If this is used to supply CO2 at 1 bubble per second to the tank, by opening the solenoid valve and adjusting the needle valve, it would be about twice what is needed for the 8 hour day. If the bubble rate is doubled to 2 bubbles per second, it supplies all that the tank needs for one day, so at worst it gives you one more day off each charge of the yeast sugar bottle. But of course the yeast doesn't stop generating CO2 while you are using the stored CO2, so you could get a bit more than 2 bubbles per second if you wanted. At some bubble rate the stored CO2 won't be adequate for maintaining a steady bubble rate.

I think I will try this scheme first!

EDIT: It would also be possible to sit the storage bottle in a pan of water, with a small heater in it, with the heater being powered when the solenoid is open, or when the photoperiod begins. That would increase the delivery rate of the stored CO2.

Hoppy

Last edited by Hoppy; 06-02-2016 at 08:11 PM. Reason: Corrected illustration
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post #7 of 82 (permalink) Old 06-02-2016, 07:06 PM
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This is very intriguing, interested to see how it works.

How did you arrive at 1/16 dia bubbles? Im thinking they are going to be bigger. At least all my DIY set-ups I would say closer to 3/16 - 1/4"

Something else I wonder, are all 1/16" bubbles the same? For example, bubble size is affected by how much resistance is at the diffuser, relative I suppose to how much pressure the system is generating (eg working pressure)

So is a 1/16 bubble with zero resistance (open co2 line with no diffuser) equal to a 1/16 bubble with a diffuser that requires 30 psi to crack? By equal I mean containing the same amount of co2


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post #8 of 82 (permalink) Old 06-02-2016, 07:54 PM Thread Starter
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I am only guessing about the CO2 bubble size, mostly because it will vary considerably. I did it just to get a ballpark estimate on whether it can work or not. I also left out the CO2 exit line from the storage bottle, and corrected that.

I plan to use this with a very simple diffuser in the tank, possibly a piece of bamboo chop stick. The back pressure from this will be very low. I suspect the primary back pressure source will be check valves, which take about 1/2 psi to open. My experience with these has been that they stay shut until the pressure builds up then they burp out a single big bubble and shut again. I'm hoping that by keeping the check valves below the needle valve I can limit that burping, which makes an annoying noise.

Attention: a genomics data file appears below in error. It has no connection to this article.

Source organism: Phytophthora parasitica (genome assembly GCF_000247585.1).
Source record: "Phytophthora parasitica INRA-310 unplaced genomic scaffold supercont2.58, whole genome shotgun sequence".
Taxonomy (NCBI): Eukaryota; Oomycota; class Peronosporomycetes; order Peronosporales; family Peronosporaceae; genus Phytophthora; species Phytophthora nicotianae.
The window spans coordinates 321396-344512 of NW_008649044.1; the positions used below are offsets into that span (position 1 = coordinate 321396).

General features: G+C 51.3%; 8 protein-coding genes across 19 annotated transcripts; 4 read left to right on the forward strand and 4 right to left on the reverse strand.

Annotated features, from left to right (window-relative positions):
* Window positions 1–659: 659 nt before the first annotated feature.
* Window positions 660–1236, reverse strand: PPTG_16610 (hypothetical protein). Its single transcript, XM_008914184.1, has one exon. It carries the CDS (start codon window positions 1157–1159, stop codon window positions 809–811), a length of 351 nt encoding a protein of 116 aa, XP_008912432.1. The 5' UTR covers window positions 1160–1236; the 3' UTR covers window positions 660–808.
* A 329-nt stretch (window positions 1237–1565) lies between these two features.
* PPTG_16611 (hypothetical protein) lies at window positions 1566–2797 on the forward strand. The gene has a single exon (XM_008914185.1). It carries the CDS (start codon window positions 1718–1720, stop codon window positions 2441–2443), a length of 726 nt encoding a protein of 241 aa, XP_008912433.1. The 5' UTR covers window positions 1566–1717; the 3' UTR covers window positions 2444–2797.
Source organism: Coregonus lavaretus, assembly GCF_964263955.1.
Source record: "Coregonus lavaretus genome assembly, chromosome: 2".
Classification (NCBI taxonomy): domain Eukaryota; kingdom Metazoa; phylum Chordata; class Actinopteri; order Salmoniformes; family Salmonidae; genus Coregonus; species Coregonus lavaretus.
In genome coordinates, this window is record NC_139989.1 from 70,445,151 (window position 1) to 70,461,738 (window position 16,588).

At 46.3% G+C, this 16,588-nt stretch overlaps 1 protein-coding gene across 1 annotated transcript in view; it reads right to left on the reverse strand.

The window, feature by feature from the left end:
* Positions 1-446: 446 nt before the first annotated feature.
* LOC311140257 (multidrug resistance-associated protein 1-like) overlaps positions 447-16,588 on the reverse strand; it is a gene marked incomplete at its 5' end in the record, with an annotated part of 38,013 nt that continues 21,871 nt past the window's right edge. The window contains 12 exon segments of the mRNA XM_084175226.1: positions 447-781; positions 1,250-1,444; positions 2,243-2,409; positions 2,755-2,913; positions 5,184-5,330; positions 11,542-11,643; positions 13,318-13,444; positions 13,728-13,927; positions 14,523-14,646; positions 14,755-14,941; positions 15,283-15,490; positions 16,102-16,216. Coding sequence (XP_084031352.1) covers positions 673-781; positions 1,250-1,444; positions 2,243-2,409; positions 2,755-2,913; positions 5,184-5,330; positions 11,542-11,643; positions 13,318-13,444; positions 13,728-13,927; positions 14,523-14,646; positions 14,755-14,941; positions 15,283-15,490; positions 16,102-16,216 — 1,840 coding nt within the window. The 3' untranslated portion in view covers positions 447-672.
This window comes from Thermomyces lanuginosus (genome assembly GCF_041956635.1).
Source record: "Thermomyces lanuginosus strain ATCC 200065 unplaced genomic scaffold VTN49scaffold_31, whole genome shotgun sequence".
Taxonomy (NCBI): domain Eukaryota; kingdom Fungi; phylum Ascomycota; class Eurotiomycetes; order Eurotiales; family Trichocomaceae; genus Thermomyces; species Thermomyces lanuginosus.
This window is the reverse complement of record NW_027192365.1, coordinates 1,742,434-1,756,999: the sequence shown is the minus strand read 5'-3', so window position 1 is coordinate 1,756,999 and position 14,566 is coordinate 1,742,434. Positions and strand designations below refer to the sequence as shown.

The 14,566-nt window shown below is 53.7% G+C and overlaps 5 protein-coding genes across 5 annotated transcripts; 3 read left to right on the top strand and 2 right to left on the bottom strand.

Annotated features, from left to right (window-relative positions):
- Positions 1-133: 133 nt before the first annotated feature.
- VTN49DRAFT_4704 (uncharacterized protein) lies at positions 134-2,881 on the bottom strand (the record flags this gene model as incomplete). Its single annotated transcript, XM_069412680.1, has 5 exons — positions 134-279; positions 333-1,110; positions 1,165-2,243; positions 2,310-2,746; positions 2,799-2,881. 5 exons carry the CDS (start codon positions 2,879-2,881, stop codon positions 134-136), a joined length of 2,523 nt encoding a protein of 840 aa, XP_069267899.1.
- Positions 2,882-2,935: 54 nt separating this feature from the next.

It is also very possible I am overlooking something obvious and this won't work at all!

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post #9 of 82 (permalink) Old 06-02-2016, 09:24 PM
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Hoppy, Give it a go, it might work but I don't think it will be dramatically better than an empty buffer tank as you are still just storing over production by compressing the CO2 in the pressurised tank which is what a buffer tank does. I think it will have created a vacuum in this pressurised tank if you ever managed to get it into the condition shown in the second diagram and this would stop the flow. Have a look and Andy the minions system I posted about last month and you will see he has solved this problem, it also increases the amount of water that is displaced (therefore the storage capacity) and regulated the CO2 pressure as well.
I have built one of these and it is working very well, the CO2 flow rate is set by the height of the storage tank and it is very stable. Andy even did the pressure calculation and storage capacity.

https://www.plantedtank.net/forums/20...off-night.html
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post #10 of 82 (permalink) Old 06-02-2016, 09:42 PM
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This may help.

solubility - What is the carbon dioxide content of a soda can or bottle? - Chemistry Stack Exchange


I think either would work but for safety reasons I would put a high cracking pressure check valve on the whole system.
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post #11 of 82 (permalink) Old 06-02-2016, 10:41 PM Thread Starter
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Hoppy, Give it a go, it might work but I don't think it will be dramatically better than an empty buffer tank as you are still just storing over production by compressing the CO2 in the pressurised tank which is what a buffer tank does. I think it will have created a vacuum in this pressurised tank if you ever managed to get it into the condition shown in the second diagram and this would stop the flow. Have a look and Andy the minions system I posted about last month and you will see he has solved this problem, it also increases the amount of water that is displaced (therefore the storage capacity) and regulated the CO2 pressure as well.